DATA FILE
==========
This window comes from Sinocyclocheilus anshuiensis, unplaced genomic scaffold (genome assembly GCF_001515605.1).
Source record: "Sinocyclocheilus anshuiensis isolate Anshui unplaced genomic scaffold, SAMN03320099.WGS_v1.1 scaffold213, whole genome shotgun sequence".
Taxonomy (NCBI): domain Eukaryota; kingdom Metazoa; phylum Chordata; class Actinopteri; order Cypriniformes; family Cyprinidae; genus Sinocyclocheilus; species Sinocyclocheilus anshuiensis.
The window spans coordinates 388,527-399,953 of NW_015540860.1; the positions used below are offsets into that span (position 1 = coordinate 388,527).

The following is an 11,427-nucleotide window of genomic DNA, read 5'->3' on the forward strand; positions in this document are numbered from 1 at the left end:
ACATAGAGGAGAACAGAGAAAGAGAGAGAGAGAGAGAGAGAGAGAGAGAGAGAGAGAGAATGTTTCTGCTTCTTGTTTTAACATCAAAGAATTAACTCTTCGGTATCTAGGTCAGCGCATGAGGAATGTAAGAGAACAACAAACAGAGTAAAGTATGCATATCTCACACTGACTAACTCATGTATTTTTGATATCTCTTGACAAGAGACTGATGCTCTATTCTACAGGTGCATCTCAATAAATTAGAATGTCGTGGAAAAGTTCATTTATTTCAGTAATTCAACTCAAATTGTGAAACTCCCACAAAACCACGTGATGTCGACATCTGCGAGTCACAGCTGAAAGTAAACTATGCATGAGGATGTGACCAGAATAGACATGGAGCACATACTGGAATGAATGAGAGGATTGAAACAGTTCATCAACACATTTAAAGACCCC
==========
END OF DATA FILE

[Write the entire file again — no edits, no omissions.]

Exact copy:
This window comes from Sinocyclocheilus anshuiensis, unplaced genomic scaffold (genome assembly GCF_001515605.1).
Source record: "Sinocyclocheilus anshuiensis isolate Anshui unplaced genomic scaffold, SAMN03320099.WGS_v1.1 scaffold213, whole genome shotgun sequence".
Taxonomy (NCBI): domain Eukaryota; kingdom Metazoa; phylum Chordata; class Actinopteri; order Cypriniformes; family Cyprinidae; genus Sinocyclocheilus; species Sinocyclocheilus anshuiensis.
The window spans coordinates 388,527-399,953 of NW_015540860.1; the positions used below are offsets into that span (position 1 = coordinate 388,527).

The following is an 11,427-nucleotide window of genomic DNA, read 5'->3' on the forward strand; positions in this document are numbered from 1 at the left end:
ACATAGAGGAGAACAGAGAAAGAGAGAGAGAGAGAGAGAGAGAGAGAGAGAGAGAGAGAATGTTTCTGCTTCTTGTTTTAACATCAAAGAATTAACTCTTCGGTATCTAGGTCAGCGCATGAGGAATGTAAGAGAACAACAAACAGAGTAAAGTATGCATATCTCACACTGACTAACTCATGTATTTTTGATATCTCTTGACAAGAGACTGATGCTCTATTCTACAGGTGCATCTCAATAAATTAGAATGTCGTGGAAAAGTTCATTTATTTCAGTAATTCAACTCAAATTGTGAAACTCCCACAAAACCACGTGATGTCGACATCTGCGAGTCACAGCTGAAAGTAAACTATGCATGAGGATGTGACCAGAATAGACATGGAGCACATACTGGAATGAATGAGAGGATTGAAACAGTTCATCAACACATTTAAAGACCCC